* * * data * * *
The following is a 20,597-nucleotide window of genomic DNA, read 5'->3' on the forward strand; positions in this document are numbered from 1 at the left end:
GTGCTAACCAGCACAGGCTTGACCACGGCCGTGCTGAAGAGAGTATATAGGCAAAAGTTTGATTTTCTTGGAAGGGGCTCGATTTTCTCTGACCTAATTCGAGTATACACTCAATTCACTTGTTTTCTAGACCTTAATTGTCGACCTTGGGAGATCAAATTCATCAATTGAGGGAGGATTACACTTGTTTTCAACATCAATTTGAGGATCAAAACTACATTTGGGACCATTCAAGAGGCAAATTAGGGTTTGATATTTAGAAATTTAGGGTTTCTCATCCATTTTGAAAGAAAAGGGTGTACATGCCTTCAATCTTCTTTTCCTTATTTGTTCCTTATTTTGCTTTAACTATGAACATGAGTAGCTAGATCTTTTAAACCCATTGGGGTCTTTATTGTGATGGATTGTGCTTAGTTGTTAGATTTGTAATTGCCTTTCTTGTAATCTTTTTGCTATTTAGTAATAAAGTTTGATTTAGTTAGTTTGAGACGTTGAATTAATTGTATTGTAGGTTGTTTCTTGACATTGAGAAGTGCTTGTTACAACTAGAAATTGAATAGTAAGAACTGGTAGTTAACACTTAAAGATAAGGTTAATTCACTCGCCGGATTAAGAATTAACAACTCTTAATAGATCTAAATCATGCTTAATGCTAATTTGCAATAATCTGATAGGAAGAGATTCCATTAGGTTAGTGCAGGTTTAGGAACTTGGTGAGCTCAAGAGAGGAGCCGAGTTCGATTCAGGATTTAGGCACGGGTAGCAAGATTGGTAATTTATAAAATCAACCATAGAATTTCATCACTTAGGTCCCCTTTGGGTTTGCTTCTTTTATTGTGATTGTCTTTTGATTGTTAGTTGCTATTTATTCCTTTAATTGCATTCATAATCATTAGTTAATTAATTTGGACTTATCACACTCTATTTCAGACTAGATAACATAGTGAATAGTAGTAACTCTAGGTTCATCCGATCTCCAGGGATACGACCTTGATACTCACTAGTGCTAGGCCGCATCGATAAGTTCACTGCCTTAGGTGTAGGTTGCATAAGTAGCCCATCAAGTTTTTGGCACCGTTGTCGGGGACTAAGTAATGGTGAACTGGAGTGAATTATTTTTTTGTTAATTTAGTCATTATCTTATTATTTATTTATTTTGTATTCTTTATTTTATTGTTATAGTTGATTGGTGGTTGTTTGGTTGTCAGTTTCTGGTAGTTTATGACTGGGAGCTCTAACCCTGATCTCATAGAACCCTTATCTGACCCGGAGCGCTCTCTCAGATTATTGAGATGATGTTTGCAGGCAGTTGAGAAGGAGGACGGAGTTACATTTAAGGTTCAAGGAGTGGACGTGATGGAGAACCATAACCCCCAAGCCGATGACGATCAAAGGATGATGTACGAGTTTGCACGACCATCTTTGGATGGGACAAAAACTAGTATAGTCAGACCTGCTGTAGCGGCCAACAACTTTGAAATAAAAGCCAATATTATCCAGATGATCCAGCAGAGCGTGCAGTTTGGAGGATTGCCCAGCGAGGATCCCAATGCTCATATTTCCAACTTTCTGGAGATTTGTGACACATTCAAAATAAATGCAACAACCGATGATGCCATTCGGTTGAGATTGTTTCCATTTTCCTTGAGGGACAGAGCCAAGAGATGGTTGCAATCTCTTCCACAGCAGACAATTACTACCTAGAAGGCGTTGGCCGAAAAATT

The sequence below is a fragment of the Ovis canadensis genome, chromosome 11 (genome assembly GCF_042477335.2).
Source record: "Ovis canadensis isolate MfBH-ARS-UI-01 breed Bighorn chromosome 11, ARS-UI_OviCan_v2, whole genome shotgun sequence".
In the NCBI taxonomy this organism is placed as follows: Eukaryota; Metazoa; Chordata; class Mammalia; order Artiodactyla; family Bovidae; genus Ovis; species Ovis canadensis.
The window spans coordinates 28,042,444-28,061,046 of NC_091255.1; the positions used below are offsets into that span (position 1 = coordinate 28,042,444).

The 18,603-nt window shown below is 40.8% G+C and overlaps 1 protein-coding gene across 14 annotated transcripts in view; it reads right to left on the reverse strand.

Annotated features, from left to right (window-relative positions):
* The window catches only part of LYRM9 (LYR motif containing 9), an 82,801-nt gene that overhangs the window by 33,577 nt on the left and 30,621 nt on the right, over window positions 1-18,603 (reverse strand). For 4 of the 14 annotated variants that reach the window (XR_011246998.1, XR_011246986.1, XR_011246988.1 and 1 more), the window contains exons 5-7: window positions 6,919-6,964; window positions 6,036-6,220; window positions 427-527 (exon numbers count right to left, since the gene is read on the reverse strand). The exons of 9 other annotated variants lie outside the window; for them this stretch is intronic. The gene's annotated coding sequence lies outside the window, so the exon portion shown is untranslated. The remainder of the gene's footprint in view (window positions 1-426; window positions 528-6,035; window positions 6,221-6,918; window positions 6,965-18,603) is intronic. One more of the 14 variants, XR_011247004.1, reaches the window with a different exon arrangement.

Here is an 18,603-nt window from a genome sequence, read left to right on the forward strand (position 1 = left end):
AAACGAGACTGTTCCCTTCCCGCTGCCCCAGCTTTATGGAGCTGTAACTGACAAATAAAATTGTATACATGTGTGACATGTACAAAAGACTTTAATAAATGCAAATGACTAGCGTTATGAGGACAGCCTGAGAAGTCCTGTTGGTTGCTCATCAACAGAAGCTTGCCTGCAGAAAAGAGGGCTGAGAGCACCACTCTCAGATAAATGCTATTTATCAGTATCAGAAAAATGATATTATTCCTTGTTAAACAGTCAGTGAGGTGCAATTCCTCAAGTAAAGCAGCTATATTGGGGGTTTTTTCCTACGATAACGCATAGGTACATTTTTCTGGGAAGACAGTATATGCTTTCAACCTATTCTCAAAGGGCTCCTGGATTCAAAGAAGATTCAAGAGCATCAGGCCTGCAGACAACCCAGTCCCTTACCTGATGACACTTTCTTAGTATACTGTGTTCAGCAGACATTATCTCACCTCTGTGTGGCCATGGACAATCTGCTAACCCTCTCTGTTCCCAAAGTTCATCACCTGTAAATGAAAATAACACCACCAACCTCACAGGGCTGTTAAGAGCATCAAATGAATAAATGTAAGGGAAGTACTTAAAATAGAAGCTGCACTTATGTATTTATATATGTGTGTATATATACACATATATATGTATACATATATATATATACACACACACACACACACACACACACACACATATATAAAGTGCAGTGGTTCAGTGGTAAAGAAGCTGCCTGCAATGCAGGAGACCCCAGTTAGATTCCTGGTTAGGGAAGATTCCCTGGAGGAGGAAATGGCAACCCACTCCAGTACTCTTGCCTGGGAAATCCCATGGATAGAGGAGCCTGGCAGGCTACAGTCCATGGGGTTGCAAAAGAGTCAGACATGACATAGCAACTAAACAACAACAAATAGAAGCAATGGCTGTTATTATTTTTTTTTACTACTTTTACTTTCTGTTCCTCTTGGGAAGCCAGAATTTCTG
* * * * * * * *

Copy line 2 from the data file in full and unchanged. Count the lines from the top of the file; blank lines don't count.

GTGCTAACCAGCACAGGCTTGACCACGGCCGTGCTGAAGAGAGTATATAGGCAAAAGTTTGATTTTCTTGGAAGGGGCTCGATTTTCTCTGACCTAATTCGAGTATACACTCAATTCACTTGTTTTCTAGACCTTAATTGTCGACCTTGGGAGATCAAATTCATCAATTGAGGGAGGATTACACTTGTTTTCAACATCAATTTGAGGATCAAAACTACATTTGGGACCATTCAAGAGGCAAATTAGGGTTTGATATTTAGAAATTTAGGGTTTCTCATCCATTTTGAAAGAAAAGGGTGTACATGCCTTCAATCTTCTTTTCCTTATTTGTTCCTTATTTTGCTTTAACTATGAACATGAGTAGCTAGATCTTTTAAACCCATTGGGGTCTTTATTGTGATGGATTGTGCTTAGTTGTTAGATTTGTAATTGCCTTTCTTGTAATCTTTTTGCTATTTAGTAATAAAGTTTGATTTAGTTAGTTTGAGACGTTGAATTAATTGTATTGTAGGTTGTTTCTTGACATTGAGAAGTGCTTGTTACAACTAGAAATTGAATAGTAAGAACTGGTAGTTAACACTTAAAGATAAGGTTAATTCACTCGCCGGATTAAGAATTAACAACTCTTAATAGATCTAAATCATGCTTAATGCTAATTTGCAATAATCTGATAGGAAGAGATTCCATTAGGTTAGTGCAGGTTTAGGAACTTGGTGAGCTCAAGAGAGGAGCCGAGTTCGATTCAGGATTTAGGCACGGGTAGCAAGATTGGTAATTTATAAAATCAACCATAGAATTTCATCACTTAGGTCCCCTTTGGGTTTGCTTCTTTTATTGTGATTGTCTTTTGATTGTTAGTTGCTATTTATTCCTTTAATTGCATTCATAATCATTAGTTAATTAATTTGGACTTATCACACTCTATTTCAGACTAGATAACATAGTGAATAGTAGTAACTCTAGGTTCATCCGATCTCCAGGGATACGACCTTGATACTCACTAGTGCTAGGCCGCATCGATAAGTTCACTGCCTTAGGTGTAGGTTGCATAAGTAGCCCATCAAGTTTTTGGCACCGTTGTCGGGGACTAAGTAATGGTGAACTGGAGTGAATTATTTTTTTGTTAATTTAGTCATTATCTTATTATTTATTTATTTTGTATTCTTTATTTTATTGTTATAGTTGATTGGTGGTTGTTTGGTTGTCAGTTTCTGGTAGTTTATGACTGGGAGCTCTAACCCTGATCTCATAGAACCCTTATCTGACCCGGAGCGCTCTCTCAGATTATTGAGATGATGTTTGCAGGCAGTTGAGAAGGAGGACGGAGTTACATTTAAGGTTCAAGGAGTGGACGTGATGGAGAACCATAACCCCCAAGCCGATGACGATCAAAGGATGATGTACGAGTTTGCACGACCATCTTTGGATGGGACAAAAACTAGTATAGTCAGACCTGCTGTAGCGGCCAACAACTTTGAAATAAAAGCCAATATTATCCAGATGATCCAGCAGAGCGTGCAGTTTGGAGGATTGCCCAGCGAGGATCCCAATGCTCATATTTCCAACTTTCTGGAGATTTGTGACACATTCAAAATAAATGCAACAACCGATGATGCCATTCGGTTGAGATTGTTTCCATTTTCCTTGAGGGACAGAGCCAAGAGATGGTTGCAATCTCTTCCACAGCAGACAATTACTACCTAGAAGGCGTTGGCCGAAAAATT